CES Las Vegas: The battle for pole position in autopiloted driving has flared up

Columbus' egg? Daimler's future vision of autonomous driving

Yes, the Consumer Electronic Show in Las Vegas could give the impression of being at a car show. There has probably never been so much traffic. And it's not just the German manufacturers who are showing their developments, but also the Asians and Americans. In other words, everyone wants to be the first in the future.

The interior has nothing left of today's vehicles Photos: Daimler

The interior has nothing left of today's vehicles Photos: Daimler

There is a risk that the virtual dispute over the top position can turn into disappointment for the customer. Now must be delivered. And soon. Not only in ten years. Audi, Mercedes-Benz, BMW, Kia, Ford, GM, to name just a few, want to introduce the auto pilot as quickly as possible. As Daimler CEO Dieter Zetsche said, the engineers are further than the legislation. Who is liable if, despite all the technological perfection, an accident does occur? And that's just one of many unanswered questions.

It is also interesting to see how the company Nvidia, which is mainly known as a graphics card manufacturer, suddenly comes up with a kind of super-computer that will in future use audis and vehicles from other manufacturers to decide in thousandths of a second which objects are dangerous or not. The system "NVIDIA DRIVE"Distinguishes between pedestrians and cyclists, for example, and could also differentiate between car models," said Nvidia boss Jen-Hsun Huang. The car computer is equipped with extremely high computing power and can simultaneously process images from up to twelve cameras. "The car of the future will be determined by software," say the developers and Head of Audi Development Hackenberg in unison.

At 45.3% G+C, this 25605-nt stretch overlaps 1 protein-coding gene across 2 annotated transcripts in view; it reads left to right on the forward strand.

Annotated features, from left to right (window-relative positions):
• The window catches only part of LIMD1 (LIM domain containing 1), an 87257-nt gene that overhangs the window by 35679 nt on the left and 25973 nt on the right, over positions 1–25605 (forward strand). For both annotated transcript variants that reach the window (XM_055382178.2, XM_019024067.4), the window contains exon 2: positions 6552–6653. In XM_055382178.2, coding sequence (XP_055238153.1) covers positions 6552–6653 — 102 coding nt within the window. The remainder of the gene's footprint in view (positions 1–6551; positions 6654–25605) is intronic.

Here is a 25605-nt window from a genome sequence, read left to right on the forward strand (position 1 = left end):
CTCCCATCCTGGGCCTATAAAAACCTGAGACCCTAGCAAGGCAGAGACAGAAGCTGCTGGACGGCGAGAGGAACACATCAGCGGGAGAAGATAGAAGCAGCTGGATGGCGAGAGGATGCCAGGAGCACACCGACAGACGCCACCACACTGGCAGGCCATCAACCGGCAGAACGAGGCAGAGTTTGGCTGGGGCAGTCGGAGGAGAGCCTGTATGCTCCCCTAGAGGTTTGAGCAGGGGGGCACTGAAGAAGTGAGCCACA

When Audi chief engineer Hackenberg specifically points out that Audi was the first manufacturer to present at CES, it seems strange. “Audi was the first German automaker at CES. We are here for the fifth time. Now the others have followed. ” This sentence makes it clear how the automakers are not only fighting for pole position, but are struggling for every inch of the lead.

It is not important who was the first at the CES, but who is the first with the car pilot at the customer.

“Networking is a basic human need. It shapes the future of the car, ”said Head of Audi Development Hackenberg. This can also be heard from the other manufacturers: software will largely determine the future benefits of automobiles. The engine performance or the chassis quality is increasingly taking a back seat. The technical quality of the car models is now so high with almost all manufacturers that it is becoming increasingly difficult to get a head start. When it comes to autonomous driving, the software will be the key criterion for showing a lead.

Is the customer ready to hand over the tax to the software in their car? The skepticism that is expressed in many surveys by market researchers is noticeably diminishing. Who has never wished in the traffic jam just to be able to turn right and take a nap? Who would not like to be able to turn to the nagging children on the annoying trip, who constantly ask: Dad when are we there? Who has never had a short appointment and then had to look for a free space in the parking garage? In a hopefully not too distant future, all of these problems will no longer exist. Autonomous driving is certainly not only accepted by customers, but is used with enthusiasm. Autonomous driving is not patronizing the driver, it also brings more safety. Skeptics will soon see the benefits and throw their skepticism overboard.

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